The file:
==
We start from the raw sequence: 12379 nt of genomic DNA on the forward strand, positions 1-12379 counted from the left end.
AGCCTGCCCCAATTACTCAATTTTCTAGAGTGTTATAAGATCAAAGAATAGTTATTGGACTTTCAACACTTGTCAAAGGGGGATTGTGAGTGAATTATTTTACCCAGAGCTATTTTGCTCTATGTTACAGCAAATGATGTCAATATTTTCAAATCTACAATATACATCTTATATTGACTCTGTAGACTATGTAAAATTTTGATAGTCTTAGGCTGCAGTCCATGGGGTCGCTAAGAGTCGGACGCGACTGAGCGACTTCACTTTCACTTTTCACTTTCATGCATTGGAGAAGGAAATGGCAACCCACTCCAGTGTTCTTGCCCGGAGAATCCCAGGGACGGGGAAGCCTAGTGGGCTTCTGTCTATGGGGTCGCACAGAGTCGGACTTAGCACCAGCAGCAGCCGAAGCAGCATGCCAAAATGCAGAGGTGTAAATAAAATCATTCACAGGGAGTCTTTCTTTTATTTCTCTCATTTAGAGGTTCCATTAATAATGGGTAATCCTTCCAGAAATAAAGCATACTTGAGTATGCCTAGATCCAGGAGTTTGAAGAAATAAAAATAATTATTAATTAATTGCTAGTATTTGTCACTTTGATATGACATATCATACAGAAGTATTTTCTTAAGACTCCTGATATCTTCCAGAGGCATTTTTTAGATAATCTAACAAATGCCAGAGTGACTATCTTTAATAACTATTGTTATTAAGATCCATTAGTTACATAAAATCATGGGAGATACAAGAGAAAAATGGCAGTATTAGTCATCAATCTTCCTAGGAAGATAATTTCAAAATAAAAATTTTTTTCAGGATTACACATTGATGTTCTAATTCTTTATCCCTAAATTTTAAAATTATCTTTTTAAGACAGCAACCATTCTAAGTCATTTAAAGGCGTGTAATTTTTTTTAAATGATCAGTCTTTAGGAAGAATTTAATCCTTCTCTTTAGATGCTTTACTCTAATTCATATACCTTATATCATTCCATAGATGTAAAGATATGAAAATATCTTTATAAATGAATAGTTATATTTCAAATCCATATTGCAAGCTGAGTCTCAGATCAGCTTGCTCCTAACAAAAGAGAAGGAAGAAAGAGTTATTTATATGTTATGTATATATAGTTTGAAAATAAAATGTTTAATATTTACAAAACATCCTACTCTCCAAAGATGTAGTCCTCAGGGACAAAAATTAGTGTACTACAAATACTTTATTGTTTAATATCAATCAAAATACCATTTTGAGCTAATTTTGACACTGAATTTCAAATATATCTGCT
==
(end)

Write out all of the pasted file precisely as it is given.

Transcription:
We start from the raw sequence: 12379 nt of genomic DNA on the forward strand, positions 1-12379 counted from the left end.
AGCCTGCCCCAATTACTCAATTTTCTAGAGTGTTATAAGATCAAAGAATAGTTATTGGACTTTCAACACTTGTCAAAGGGGGATTGTGAGTGAATTATTTTACCCAGAGCTATTTTGCTCTATGTTACAGCAAATGATGTCAATATTTTCAAATCTACAATATACATCTTATATTGACTCTGTAGACTATGTAAAATTTTGATAGTCTTAGGCTGCAGTCCATGGGGTCGCTAAGAGTCGGACGCGACTGAGCGACTTCACTTTCACTTTTCACTTTCATGCATTGGAGAAGGAAATGGCAACCCACTCCAGTGTTCTTGCCCGGAGAATCCCAGGGACGGGGAAGCCTAGTGGGCTTCTGTCTATGGGGTCGCACAGAGTCGGACTTAGCACCAGCAGCAGCCGAAGCAGCATGCCAAAATGCAGAGGTGTAAATAAAATCATTCACAGGGAGTCTTTCTTTTATTTCTCTCATTTAGAGGTTCCATTAATAATGGGTAATCCTTCCAGAAATAAAGCATACTTGAGTATGCCTAGATCCAGGAGTTTGAAGAAATAAAAATAATTATTAATTAATTGCTAGTATTTGTCACTTTGATATGACATATCATACAGAAGTATTTTCTTAAGACTCCTGATATCTTCCAGAGGCATTTTTTAGATAATCTAACAAATGCCAGAGTGACTATCTTTAATAACTATTGTTATTAAGATCCATTAGTTACATAAAATCATGGGAGATACAAGAGAAAAATGGCAGTATTAGTCATCAATCTTCCTAGGAAGATAATTTCAAAATAAAAATTTTTTTCAGGATTACACATTGATGTTCTAATTCTTTATCCCTAAATTTTAAAATTATCTTTTTAAGACAGCAACCATTCTAAGTCATTTAAAGGCGTGTAATTTTTTTTAAATGATCAGTCTTTAGGAAGAATTTAATCCTTCTCTTTAGATGCTTTACTCTAATTCATATACCTTATATCATTCCATAGATGTAAAGATATGAAAATATCTTTATAAATGAATAGTTATATTTCAAATCCATATTGCAAGCTGAGTCTCAGATCAGCTTGCTCCTAACAAAAGAGAAGGAAGAAAGAGTTATTTATATGTTATGTATATATAGTTTGAAAATAAAATGTTTAATATTTACAAAACATCCTACTCTCCAAAGATGTAGTCCTCAGGGACAAAAATTAGTGTACTACAAATACTTTATTGTTTAATATCAATCAAAATACCATTTTGAGCTAATTTTGACACTGAATTTCAAATATATCTGCT